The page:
What They're Reading in Spain this Spring

Check out what everyone is reading in Spain | © Flickr/Álvaro Ibáñez
Check out what everyone is reading in Spain | © Flickr/Álvaro Ibáñez
Photo of Lori Zaino
28 March 2017

Madrid is a city for literary lovers, with reminders of famous Spanish writers like Miguel Cervantes and Garcia Lorca at every turn. However, this spring, it’s not the classics they’re reading: Spanish book lovers are mainly devouring new fictional releases by established Spanish writers. Here’s a list of what everyone’s reading in Spain this season.

Mac y su contratiempo by Enrique Vila-Matas

The newest novel by award-winning author Vila-Matas, Mac y su contratiempo takes place in Barcelona, where a young man Mac, is fascinated by his neighbor who happens to be a famous author. Although the author doesn’t pay much attention to Mac, Mac is always listening and makes a decision that will affect both their lives. Get ready for a humor-filled journey into Mac’s life.

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Mac y su contratiempo | © Seix Barral

La parte soñada by Rodrigo Fresán

Insomniacs can stay up late delving into La parte soñada, which is the second book in a three-part trilogy. Preferably, start by reading La parte inventada, the first installment of the trilogy. This book speaks of inventing, the second about dreams, and the third book – which isn’t out yet – will be about memories. In any case, reading about what happens when you can’t sleep at night and what goes down in your dreams is quite intriguing – especially if you can’t seem to fall asleep yourself.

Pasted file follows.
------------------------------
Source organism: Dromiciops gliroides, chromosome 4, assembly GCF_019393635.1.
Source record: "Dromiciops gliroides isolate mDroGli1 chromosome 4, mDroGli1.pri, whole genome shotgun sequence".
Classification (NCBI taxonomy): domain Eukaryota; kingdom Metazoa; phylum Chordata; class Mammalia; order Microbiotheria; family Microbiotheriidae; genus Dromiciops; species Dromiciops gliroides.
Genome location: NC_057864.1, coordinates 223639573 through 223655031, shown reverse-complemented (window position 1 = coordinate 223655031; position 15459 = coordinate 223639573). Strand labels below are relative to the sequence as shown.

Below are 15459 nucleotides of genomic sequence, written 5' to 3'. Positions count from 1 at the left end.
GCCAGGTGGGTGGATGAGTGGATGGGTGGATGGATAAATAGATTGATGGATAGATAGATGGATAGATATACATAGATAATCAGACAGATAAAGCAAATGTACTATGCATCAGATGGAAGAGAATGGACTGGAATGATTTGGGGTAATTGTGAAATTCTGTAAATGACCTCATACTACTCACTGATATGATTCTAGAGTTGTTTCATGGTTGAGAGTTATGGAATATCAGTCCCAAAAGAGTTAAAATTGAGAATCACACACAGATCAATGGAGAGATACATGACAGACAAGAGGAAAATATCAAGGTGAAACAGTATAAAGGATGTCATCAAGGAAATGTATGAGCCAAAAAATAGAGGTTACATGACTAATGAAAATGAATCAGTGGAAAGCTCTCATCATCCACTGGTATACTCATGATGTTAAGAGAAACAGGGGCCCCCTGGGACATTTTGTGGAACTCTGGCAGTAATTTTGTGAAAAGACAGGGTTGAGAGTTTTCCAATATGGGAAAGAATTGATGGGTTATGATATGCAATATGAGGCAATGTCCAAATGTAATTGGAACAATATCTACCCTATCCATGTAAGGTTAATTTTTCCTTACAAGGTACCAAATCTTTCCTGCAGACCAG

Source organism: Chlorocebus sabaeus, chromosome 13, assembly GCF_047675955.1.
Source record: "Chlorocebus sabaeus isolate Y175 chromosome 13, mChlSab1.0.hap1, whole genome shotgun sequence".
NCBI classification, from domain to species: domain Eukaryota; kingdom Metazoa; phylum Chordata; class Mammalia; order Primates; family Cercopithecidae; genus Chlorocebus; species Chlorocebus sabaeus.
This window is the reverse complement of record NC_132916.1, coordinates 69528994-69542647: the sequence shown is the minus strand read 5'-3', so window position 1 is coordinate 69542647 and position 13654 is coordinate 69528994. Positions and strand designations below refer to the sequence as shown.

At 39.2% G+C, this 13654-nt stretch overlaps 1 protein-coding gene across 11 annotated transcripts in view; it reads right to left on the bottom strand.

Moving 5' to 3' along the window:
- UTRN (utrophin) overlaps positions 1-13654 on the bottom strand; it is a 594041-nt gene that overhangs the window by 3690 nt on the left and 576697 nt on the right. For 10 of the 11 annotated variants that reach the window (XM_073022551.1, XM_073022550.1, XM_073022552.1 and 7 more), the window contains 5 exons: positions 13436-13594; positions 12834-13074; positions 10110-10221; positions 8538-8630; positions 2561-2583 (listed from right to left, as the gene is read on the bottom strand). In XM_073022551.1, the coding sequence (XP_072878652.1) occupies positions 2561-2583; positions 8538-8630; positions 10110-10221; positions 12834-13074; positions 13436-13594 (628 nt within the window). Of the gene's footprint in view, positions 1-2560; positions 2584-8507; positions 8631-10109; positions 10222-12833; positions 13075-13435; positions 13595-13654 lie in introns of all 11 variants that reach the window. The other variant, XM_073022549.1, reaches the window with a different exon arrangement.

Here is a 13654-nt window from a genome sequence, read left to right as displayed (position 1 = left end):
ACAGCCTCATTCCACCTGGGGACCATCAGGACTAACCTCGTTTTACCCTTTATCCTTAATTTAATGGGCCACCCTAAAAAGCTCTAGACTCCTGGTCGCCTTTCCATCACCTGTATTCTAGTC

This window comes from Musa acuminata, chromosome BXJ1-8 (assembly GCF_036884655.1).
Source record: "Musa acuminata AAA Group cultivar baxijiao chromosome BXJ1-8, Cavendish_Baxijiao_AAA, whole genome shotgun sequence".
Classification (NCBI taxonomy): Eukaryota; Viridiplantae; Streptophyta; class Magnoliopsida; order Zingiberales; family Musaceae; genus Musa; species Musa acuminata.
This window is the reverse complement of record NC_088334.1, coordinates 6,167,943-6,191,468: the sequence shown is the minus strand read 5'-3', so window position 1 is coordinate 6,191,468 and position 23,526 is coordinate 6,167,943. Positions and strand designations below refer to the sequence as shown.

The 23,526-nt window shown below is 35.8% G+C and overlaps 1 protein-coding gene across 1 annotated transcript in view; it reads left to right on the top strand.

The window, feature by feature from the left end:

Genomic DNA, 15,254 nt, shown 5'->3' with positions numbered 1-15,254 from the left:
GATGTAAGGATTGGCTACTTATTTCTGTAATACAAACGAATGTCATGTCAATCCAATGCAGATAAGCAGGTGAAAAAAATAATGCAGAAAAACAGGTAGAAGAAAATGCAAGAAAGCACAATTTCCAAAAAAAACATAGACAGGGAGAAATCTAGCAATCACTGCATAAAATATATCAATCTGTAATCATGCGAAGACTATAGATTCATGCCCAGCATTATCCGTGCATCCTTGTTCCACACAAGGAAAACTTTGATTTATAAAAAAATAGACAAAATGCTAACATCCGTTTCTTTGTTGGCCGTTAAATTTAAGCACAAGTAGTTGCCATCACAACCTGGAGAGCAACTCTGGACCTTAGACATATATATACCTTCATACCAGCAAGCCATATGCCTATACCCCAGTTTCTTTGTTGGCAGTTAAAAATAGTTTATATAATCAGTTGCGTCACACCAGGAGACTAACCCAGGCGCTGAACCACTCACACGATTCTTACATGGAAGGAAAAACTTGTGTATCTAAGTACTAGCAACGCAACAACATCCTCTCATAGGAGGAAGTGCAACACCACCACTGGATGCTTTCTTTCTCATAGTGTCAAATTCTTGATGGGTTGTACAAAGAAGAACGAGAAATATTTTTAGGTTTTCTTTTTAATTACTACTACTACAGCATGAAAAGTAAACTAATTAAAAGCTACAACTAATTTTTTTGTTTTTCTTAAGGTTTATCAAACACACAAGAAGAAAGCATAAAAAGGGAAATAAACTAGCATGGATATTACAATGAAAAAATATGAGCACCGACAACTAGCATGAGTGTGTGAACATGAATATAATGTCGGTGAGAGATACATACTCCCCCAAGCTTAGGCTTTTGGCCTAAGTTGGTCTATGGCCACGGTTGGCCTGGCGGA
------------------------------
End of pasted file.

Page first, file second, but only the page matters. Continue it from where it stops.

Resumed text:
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Como fuego en el hielo by Luz Gabás Ariño

Romantics will adore this fictional love story that takes place in the mid-nineteenth century, going back and forth between France and Spain. With all the great elements of a love story, like betrayal, lust, passion and war, Como fuego en el hielo will have you spellbound until the last page is turned.

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Como fuego en el hielo | © Planeta

Los Cinco y yo by Antonio Orejudo

If you need a bit of nostalgia in your life, Los Cinco y yo is a story of five young boys growing up in Spain, in the 1960s. The author, who grew up during the transition years from Franco to democracy, relays some of his own life experiences mixed with fiction, inspired by the Enid Blyton stories he read as a child.

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Los Cinco y yo | © TusQuets Editores

Aunque caminen por el valle de la muerte by Álvaro Colomer

People typically think about US troops invading Iraq, but in Aunque caminen por el valle de la muerte, based on real events, the author puts together a fictional story about the role the Spanish troops played in the battle of Najaf in 2004. A novel about truth and lies, the book shows that war can always be seen from many different viewpoints.

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Aunque caminen por el valle de la muerte | © Random House

Vicisitudes by Luis Mateo Dïez

At 568 pages, this 85-chapter Vicisitudes is long but well worth it. Everything seems perfect for a wedding in the small village of Solba, but the morning of the grand event, the groom, Ezekiel, disappears. When the priest speaks to each guest, the confessions start to spill out. A humorous mystery novel, this book is great for curious readers looking for a little excitement.

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Vicisitudes by Luis Mateo Dïez | © Narrativa Hispánica

La duquesa ciervo by Andrés Ibáñez

Madrid-based writer Andrés Ibáñez creates a magical, Medieval society where the main characters rebel against their castes in La duquesa ciervo. This novel combines fantasy (think dragons and dwarfs) with the world as we know it.

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La duquesa ciervo | © Galaxia Gutenberg

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